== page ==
First Two Same Sex Couples to Be Married in Washington, D.C..

DC gay marriage

A simple update headlined the Superior Court of D.C. Marriage Bureau Web site this week: NOTE: Pursuant to the Religious Freedom and Civil Marriage Equality Amendment Act of 2009, A18-248, effective March 3, 2010, same sex couples may apply for marriage licenses in the District of Columbia.

After applying on forms that now read "spouse" and "spouse," some same-sex couples will begin to receive marriage licenses Tuesday morning with wedding ceremonies following the same day, even as some opponents vow to work against the measure.

Video of first three D.C. same-sex marriages.
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First Couples

Angelisa Young, 47, and partner Sinjoyla Townsend, 41, will be the first D.C., same-sex couple to wed.

Young and Townsend met 12 years ago at the University of the District of Columbia as undergraduates in a constitutional law class. Both are lifetime residents of the metropolitan area and each of them is a D.C. government employee. They will be married at the headquarters for the Human Rights Campaign, a lesbian, gay, bisexual, transgender lobbying group.

The days of awaiting their marriage have been transformative, they said.

"This week has been a whirlwind," Young told the ABC News Law & Justice Unit. "We are in the process of getting dresses and flowers. We got in line for an application Wednesday at six in the morning and they said we were No. 1. It is just a dream come true."

VIDEO: The city council is expected recognize gay marriage by passing new legislation.
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Making it Legal

Most importantly, Townsend said, they share a sense of gratitude.

"I feel proud, elated," she said. "I am very thankful for the effort the City Council put in."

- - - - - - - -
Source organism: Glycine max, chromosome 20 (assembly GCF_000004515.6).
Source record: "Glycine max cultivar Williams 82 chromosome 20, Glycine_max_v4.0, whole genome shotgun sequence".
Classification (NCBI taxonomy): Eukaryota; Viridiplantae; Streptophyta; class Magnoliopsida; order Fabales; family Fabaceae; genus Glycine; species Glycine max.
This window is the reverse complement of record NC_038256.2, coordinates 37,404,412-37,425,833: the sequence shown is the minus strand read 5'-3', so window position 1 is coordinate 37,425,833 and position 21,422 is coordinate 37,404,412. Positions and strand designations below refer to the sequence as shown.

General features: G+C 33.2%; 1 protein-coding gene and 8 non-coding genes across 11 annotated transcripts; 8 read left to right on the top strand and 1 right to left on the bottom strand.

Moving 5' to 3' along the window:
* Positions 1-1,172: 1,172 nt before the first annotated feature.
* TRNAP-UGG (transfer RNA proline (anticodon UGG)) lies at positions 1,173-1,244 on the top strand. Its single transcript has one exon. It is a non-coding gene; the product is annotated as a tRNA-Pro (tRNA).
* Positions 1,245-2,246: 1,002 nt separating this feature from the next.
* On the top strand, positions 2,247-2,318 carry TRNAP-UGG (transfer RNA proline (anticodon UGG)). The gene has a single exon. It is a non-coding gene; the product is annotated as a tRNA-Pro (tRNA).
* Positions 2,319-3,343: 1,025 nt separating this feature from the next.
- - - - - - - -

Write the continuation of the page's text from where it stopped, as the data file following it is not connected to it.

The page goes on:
"I work with a lot of sadness," Young, who's employed by the attorney general's office, said, "and I just felt pride and I felt respected. I felt all of those emotions at once."

Although they had a commitment ceremony five years ago and are registered domestic partners, the couple said, marriage, to them, is different.

"We feel gratitude that we are being included," Young said. "We have the legal right to love each other and to provide. I think everyone can understand that."

Few Protestors

The Young-Townsend nuptials will not be the only one at the Human Rights Campaign headquarters Tuesday. The couple will be joined by Reggie Stanley, 50, and Rocky Galloway, 50. Stanley works in financial services and Galloway is a project manager at a tech firm.

Stanley and Galloway are new fathers of 15-months-old twin girls who they have parented since birth. They have been together for six years, have also had a commitment ceremony and are registered domestic partners.

The most striking part of the reaction since Wednesday's ruling has been the conspicuous lack of widespread opposition, Stanley said.

"It just feels like D.C. has this sense of support," Stanley says, "Gay, straight, black, white, Asian, young, old, it is the best of the best of D.C. First and foremost, this is about us as human beings and that we appreciate the diversity among us. We are in a country built on respect and love and responsibility.

"There were only a few protesters," Stanley added. "This will be a recommitment for us and will be for securing protection for our daughters and our family. It's a phenomenal inspiration for the community. I don't mean the gay community. I mean the human community."

Sixth in the Nation

The District of Columbia joined Connecticut, Iowa, Massachusetts, New Hampshire and Vermont in legalizing marriage between same-sex partners.

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